German police battled thousands of anti-nuclear protestors Sunday, many chained to railroad tracks, who have caused delays as they try to block a train carrying radioactive waste.
The convoy taking the German waste on a 1,200-kilometre (750-mile) journey from a reprocessing centre in northwestern France to a storage facility in northern Germany was stopped for 18 hours, including overnight, amid mass demonstrations.
Thousands of activists swarmed the tracks along the route near the train's final destination in Dannenberg and boasted that the odyssey's duration had now topped the 92-hour record set during a shipment one year ago.
Police said they detained about 1,300 people, including some who had chained themselves to the railway, requiring tricky and time-consuming operations to free them before the train could slowly rumble on.
Some 150 people were injured in clashes, most of them demonstrators, according to security forces quoted by German news agency DPA.
The waste, produced in German reactors several years ago and then sent to France for reprocessing, began its journey in a yard operated by French nuclear company Areva in Valognes, Normandy Wednesday.
The protestors argue that the shipment by train of spent fuel rods is hazardous and note that Germany, like the rest of Europe, has no permanent storage site for the waste, which will remain dangerous for thousands of years.
They are also angry that a pledged German phase-out of nuclear power, hastily agreed this year in the wake of the Fukushima disaster in Japan, will take another decade to implement.
"It's like a friend telling you that he will stop smoking in 10 years," said Jochen Stay, spokesman for the anti-nuclear body Ausgestrahlt (Radiated), which has mobilised protesters against the shipment.
"You are not going to congratulate them just yet."
At the train's final destination of Dannenberg, the 11 containers of waste are due to be unloaded onto trucks for the final 20-kilometre leg of the journey by road to the Gorleben storage facility on the River Elbe.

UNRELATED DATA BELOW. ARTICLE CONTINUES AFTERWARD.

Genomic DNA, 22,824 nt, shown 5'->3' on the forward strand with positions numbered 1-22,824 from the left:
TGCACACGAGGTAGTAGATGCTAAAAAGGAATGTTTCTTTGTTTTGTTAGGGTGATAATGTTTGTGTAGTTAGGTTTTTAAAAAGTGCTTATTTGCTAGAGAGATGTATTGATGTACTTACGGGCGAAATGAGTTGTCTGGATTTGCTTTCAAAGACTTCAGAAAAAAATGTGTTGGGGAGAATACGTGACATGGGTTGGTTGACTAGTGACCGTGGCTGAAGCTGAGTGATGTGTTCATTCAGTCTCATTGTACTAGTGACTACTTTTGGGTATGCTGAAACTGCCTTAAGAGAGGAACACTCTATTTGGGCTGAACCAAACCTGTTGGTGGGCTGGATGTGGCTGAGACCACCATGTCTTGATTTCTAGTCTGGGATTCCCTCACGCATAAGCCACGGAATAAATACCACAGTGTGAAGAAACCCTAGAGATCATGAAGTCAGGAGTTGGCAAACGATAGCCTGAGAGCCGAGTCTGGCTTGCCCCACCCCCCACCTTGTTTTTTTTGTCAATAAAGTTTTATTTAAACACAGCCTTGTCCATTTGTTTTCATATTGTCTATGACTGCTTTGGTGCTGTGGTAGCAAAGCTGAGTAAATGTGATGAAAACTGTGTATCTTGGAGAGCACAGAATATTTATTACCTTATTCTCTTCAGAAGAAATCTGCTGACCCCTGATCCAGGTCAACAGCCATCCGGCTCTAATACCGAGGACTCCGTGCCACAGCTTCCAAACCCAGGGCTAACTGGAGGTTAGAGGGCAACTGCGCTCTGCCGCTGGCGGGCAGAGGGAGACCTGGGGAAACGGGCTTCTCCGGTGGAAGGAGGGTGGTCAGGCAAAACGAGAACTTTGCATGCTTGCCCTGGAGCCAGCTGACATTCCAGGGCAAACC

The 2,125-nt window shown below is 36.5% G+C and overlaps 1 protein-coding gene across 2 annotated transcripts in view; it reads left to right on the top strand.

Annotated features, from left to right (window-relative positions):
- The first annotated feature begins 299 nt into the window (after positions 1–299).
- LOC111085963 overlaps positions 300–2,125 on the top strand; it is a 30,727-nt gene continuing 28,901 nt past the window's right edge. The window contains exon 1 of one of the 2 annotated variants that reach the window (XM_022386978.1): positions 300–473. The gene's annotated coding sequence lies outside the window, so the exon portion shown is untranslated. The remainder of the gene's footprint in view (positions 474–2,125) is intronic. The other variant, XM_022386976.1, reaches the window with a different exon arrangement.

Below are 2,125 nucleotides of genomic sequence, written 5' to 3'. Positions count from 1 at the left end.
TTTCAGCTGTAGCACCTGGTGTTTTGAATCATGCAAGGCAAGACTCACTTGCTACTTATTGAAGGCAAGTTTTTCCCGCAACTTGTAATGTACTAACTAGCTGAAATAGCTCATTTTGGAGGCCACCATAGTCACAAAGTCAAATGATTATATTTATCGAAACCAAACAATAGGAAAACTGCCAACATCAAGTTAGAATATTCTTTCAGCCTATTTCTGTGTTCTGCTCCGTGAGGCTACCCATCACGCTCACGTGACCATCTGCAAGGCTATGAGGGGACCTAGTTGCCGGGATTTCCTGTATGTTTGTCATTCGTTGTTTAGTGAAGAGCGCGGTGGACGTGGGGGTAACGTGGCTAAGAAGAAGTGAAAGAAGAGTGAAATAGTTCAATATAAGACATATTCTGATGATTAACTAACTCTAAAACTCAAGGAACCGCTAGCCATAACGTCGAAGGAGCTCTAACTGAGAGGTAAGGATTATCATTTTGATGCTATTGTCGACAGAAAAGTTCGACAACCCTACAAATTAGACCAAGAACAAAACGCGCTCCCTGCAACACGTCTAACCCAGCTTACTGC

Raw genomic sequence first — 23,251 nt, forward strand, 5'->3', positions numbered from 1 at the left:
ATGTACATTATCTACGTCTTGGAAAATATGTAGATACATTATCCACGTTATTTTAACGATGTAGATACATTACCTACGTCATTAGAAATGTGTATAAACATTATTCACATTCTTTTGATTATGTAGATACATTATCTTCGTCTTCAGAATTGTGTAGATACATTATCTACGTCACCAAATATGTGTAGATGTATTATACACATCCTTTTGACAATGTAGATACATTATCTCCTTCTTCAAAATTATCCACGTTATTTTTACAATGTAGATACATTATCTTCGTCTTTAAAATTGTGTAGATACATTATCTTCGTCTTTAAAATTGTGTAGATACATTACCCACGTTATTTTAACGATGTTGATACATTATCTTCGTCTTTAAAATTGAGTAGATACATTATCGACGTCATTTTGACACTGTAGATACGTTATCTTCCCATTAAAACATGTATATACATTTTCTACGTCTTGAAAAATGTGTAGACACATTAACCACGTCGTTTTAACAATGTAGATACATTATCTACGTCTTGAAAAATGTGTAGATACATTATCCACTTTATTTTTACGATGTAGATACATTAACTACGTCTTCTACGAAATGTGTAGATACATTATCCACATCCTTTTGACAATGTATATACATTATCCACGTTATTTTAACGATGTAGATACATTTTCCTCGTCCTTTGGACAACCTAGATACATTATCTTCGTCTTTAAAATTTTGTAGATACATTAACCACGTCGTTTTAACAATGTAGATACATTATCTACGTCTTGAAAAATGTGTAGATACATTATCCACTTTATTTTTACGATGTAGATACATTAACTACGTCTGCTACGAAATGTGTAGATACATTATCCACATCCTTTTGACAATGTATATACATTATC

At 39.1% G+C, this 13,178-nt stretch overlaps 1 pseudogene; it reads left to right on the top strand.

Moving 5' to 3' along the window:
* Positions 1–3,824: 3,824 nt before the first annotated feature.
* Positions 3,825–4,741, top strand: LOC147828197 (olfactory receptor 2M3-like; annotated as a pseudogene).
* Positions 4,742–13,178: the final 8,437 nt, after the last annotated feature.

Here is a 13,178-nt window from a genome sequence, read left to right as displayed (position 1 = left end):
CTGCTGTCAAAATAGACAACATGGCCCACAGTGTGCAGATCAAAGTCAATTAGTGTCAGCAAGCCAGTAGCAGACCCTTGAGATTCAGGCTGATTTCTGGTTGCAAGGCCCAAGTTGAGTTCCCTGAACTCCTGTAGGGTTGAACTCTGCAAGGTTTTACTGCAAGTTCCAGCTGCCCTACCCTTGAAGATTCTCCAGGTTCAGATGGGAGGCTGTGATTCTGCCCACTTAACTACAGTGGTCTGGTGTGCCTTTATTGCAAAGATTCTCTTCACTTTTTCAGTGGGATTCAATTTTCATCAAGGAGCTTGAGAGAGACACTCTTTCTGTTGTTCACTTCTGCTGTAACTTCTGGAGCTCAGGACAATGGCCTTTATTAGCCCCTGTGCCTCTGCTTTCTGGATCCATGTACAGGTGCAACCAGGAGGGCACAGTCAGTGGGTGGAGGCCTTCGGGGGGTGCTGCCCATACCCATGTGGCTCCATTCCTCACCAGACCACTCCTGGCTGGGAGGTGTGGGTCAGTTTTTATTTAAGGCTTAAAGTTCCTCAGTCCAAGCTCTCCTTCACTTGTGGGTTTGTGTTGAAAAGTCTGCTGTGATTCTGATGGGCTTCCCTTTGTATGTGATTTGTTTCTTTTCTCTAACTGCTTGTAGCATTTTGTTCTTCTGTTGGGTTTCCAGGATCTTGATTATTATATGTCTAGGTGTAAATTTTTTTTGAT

Organisers said about 23,000 protestors had gathered in Dannenberg, while police put the number at 8,000. About 20,000 police have been deployed along the train's German route.
The demonstrators had travelled from across Germany as well as from Belgium, the Netherlands, France and Italy, organisers said.
The train's disputed load represents "44 times Fukushima", according to ecology group Greenpeace, which said a single container could unleash "four times the radioactivity released" by the stricken Japanese nuclear reactor.
The bulk of the protests have been peaceful.
"We've had campfires, music, and brought in food" for the activists in chilly temperatures, an organiser, Mechthild Magerl, told AFP.
But there were isolated outbreaks of violence Thursday and Friday near Gorleben where 10 masked rioters attacked police with bricks and smoke bombs before managing to escape.
Police said unidentified assailants hurling Molotov cocktails Friday damaged two patrol cars.
In November 2010, about 50,000 protesters delayed a similar shipment by a day. Since then, Berlin has agreed to shut down all 17 of the country's reactors by the end of 2022.
Germany had already decided in 2005 to stop shipping radioactive waste overland for reprocessing in favour of permanent storage.
However it is contractually obliged to repatriate waste sent abroad before that date and has yet to designate a final storage site.
Environmentalists say that nuclear radiation in the Gorleben zone exceeds the authorised levels.
This is expected to be the last such shipment from France. But from 2014, nuclear waste will be transported to Germany for storage from a British processing plant at Sellafield.
Explore further: Japan sees future business in Fukushima cleanup